Recently, I had a reason to allow someone else to use a shell on a machine for which I'm the admin, but I wanted a way to track what they're doing. You might think the
history command is just fine for this, but it's possible to clear the history, and I wouldn't want that. Screen to the rescue!
I ssh'd into the machine and created a new user for my visitor. Then I switched to that user. Once logged in, I ran
screen -L, which logs the shell (both input and output) to ~user/screelog.0). Then I called up the user, gave them the IP address, username, and password. They logged in, and I told them to run
screen -ls to see a list of open screen sessions. The output looks like this:
There is a screen on: 2119.pts-0.marlyn (09/01/2010 06:32:03 PM) (Attached) 1 Socket in /var/run/screen/S-maco.
The next step was for them to type
screen -x 2119.pts-0.marlyn Once they did this, we could each see what the other saw in our SSH session, and it was all logged. Great! I could keep track of what they were doing as they were doing it and review the logs later for a double check.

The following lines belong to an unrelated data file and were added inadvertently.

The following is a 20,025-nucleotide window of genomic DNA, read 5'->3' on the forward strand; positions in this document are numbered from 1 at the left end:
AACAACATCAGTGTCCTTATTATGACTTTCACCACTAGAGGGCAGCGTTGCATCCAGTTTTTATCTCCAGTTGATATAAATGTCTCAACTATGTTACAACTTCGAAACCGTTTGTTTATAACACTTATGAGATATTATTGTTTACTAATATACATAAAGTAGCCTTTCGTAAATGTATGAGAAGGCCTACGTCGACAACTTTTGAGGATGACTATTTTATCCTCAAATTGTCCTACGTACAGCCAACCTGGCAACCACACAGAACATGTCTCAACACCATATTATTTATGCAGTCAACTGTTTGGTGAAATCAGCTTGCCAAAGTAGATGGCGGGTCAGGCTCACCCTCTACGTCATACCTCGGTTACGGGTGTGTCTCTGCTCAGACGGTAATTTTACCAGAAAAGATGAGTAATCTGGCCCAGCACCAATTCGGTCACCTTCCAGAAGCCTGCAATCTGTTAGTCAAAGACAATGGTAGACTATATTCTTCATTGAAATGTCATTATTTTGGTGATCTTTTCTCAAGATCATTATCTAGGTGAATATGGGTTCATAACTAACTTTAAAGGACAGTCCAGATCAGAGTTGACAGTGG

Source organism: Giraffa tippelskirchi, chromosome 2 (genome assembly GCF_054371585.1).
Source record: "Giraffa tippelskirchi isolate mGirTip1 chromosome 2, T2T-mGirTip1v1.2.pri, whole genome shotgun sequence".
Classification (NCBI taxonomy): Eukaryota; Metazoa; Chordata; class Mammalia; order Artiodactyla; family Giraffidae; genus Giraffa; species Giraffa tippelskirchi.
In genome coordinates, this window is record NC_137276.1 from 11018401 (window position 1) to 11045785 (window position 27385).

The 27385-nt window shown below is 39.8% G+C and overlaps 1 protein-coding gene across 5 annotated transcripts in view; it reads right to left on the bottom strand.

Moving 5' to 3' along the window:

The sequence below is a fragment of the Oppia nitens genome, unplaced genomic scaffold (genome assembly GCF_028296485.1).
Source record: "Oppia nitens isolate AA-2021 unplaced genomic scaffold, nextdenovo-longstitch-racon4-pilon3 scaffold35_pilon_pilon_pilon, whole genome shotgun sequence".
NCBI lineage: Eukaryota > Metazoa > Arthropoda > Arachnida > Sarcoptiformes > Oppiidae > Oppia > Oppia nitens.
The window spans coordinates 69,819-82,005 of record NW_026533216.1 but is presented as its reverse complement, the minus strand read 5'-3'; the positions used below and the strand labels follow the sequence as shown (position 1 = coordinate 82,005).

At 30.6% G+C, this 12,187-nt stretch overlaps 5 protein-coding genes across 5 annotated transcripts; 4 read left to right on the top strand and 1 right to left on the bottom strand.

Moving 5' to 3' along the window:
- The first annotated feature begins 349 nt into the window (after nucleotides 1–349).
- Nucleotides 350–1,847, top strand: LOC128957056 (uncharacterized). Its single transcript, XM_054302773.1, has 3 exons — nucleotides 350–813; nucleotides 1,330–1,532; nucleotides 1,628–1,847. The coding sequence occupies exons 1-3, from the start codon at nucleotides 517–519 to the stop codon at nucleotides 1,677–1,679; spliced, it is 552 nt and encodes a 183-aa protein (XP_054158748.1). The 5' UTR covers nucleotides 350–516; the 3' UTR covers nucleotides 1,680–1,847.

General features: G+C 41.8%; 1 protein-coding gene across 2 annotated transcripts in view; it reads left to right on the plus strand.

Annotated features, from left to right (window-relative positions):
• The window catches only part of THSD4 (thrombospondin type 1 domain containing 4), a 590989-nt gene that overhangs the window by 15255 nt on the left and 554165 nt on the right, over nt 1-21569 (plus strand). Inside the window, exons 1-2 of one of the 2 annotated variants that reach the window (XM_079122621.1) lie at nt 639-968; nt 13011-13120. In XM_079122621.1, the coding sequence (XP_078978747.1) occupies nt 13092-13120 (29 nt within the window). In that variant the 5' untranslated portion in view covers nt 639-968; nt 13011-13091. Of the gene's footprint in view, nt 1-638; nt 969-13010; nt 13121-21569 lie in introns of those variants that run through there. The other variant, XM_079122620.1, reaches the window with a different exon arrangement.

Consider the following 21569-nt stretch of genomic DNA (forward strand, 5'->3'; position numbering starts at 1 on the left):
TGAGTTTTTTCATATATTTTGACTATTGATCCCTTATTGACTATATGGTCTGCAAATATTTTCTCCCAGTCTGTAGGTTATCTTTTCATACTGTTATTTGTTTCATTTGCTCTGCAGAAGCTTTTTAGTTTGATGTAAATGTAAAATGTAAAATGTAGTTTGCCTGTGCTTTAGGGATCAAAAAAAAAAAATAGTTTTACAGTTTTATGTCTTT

It's not a VCS though. If you know what directory they'll be operating in, you might want to run
bzr init ; bzr add ; bzr commit -m "starting point" first, so you can later run
bzr diff | less to see what files changed and keep a record of what changed, since while it might all seem perfectly logical while it's happening, recalling the exact changes won't be easy. The point of watching can be to catch them in the act if they try to do something that violates your security policy or to be given a demonstration.
EDIT: After a question in comments about how you keep them from opening another non-screen'd connection, my friend Peter suggested adding
screen -xR to the user's ~/.bash_profile, so it forcibly connects to the screen session. Thanks, Peter!